Printing airlock parts for my dust collector

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ddmckee54

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Andy, now you're cookin' with gas! The airlock gearmotor is 20rpm at the output, which is kind of fast for airlock rotation. But I had it on hand so I'll try it.

I originally used a container sealed to the cyclone that the debris would fall into, but it was a hassle to check the level and/or empty. Hopefully this airlock will make it much easier to do both.

I'm debating whether I want to try and reuse some of my first dust collection system's ducting or not. I'm leaning towards not, as it was pretty much just cobbled together with whatever was easy and cheap - mostly HVAC sheetmetal fittings. I'll probably wind up just keeping the blast gates and junk the rest. As much as possible I'll try to do it right this time, the HVAC fittings tend to wreak havoc on your airflow.

Don
 

ddmckee54

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After a very sad and unsuccessful attempt at making a wood adapter ring to bolt my airlock to the cyclone, I gave it up and 3D printed a ring. The wood ring was one of those I cut it off twice and it was still too short type of deals. It took about 6 hours to print the ring, and golly-gee - it fits. I'll bolt things together tonight and take a picture of the cyclone and airlock.

I've been looking at the existing ductwork that I have and thinking about using various plumbing fittings. I think I'll use a combination of the 4" sheet metal HVAC snap duct and 4" PVC sewer fittings.( Sweep Tees and Ells) The sweep fittings and have a more gradual bend radius than either the HVAC sheet metal fittings or the standard plumbing fittings. This and the higher CFM blower will help eliminate the dropout problem I was having on the original system.

There is some concern about using PVC in a dust collection system because of static buildup. This can be alleviated by either running a continuous ground wire on the inside of the duct, or simply running it along the outside of the duct. I am going to simply wire across the PVC fittings tying the sheet metal peices into one continous grounded duct. I've seen what happens to dust collectors that go boom and it ain't pretty.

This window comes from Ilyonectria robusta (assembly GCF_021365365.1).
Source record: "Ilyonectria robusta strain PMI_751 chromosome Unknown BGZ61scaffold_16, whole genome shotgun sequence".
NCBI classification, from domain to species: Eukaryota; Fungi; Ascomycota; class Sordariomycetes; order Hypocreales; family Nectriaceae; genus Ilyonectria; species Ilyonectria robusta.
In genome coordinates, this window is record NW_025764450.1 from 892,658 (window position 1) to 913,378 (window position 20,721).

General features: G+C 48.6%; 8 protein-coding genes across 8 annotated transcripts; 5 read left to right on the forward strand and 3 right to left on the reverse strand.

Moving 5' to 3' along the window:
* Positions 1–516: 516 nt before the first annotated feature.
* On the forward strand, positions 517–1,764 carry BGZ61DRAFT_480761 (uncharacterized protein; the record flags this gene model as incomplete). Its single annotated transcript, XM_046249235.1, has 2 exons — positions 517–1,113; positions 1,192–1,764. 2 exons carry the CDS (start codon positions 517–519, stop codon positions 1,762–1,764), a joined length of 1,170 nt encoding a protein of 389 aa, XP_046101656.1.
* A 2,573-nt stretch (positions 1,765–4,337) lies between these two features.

Don
 

ddmckee54

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OK, this is what the airlock looks like when it's bolted to the cyclone.


I'm waiting on a more reliable coupler than my printed version for the gearmoter. That's why I printed and installed the hand crank that you see on the left side of the airlock. I'll probably just leave the crank installed after I get the parts since it will give me a visual indicator that the airlock is running. The slow boat might have docked by the time I get all of the rest of the bits and bob assembled.

The DC blower will live under the cabinet that's behind the door. The 6" elbow on the right side of the cyclone is the cyclone's inlet. That's the only 6" duct that I've got, and it's 6" because that's what the cutting patterns in the plans were sized for. The 4" duct to the blower will come off the top of the cyclone and tuck into the corner between the wall and the cabinet behind the inlet duct. As you can see, I have yet to build and install that duct along with the final filter for the DC blower. For a home built cyclone, these things were amazingly effective, it removes probably 90-95% of the particulate from the sirstream before the it gets to the DC blower, the final filter gets the rest. Both my Dad and I used the dust collectors a lot, and there was only a small amount of fine dust in the final filters on both units.

Don
 
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ddmckee54

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Andy:

That's because I did something stupid again, I forgot to put it in shared album. The images show up for me, but not you guys. Let's try this.



I'm going to attach the link to the pic in the shared album too.
Cyclone
 

ddmckee54

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I saw that I had the pic's as attachments in my previous posts and that seemed to work, so I'll try it one more time.
100_0947.JPG


Betcha it worked THAT time.
 

awake

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Yes, that last one worked. Very cool! Now we need to see a video of it! :)
 

ddmckee54

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Andy:

It's going to be awhile before a video is even a possibility. Right now the DC system is missing more parts than it actually has installed.

Over the weekend I worked on getting the DC fan modified, I wanted to roll the scroll housing 90° so that it discharges out the top instead of the side. I also started printing the bushings that will adapt the 4.05" OD sheetmetal duct to the 4.2" ID PVC sewer fittings. The last of the bushings are printing now.

Don
 

awake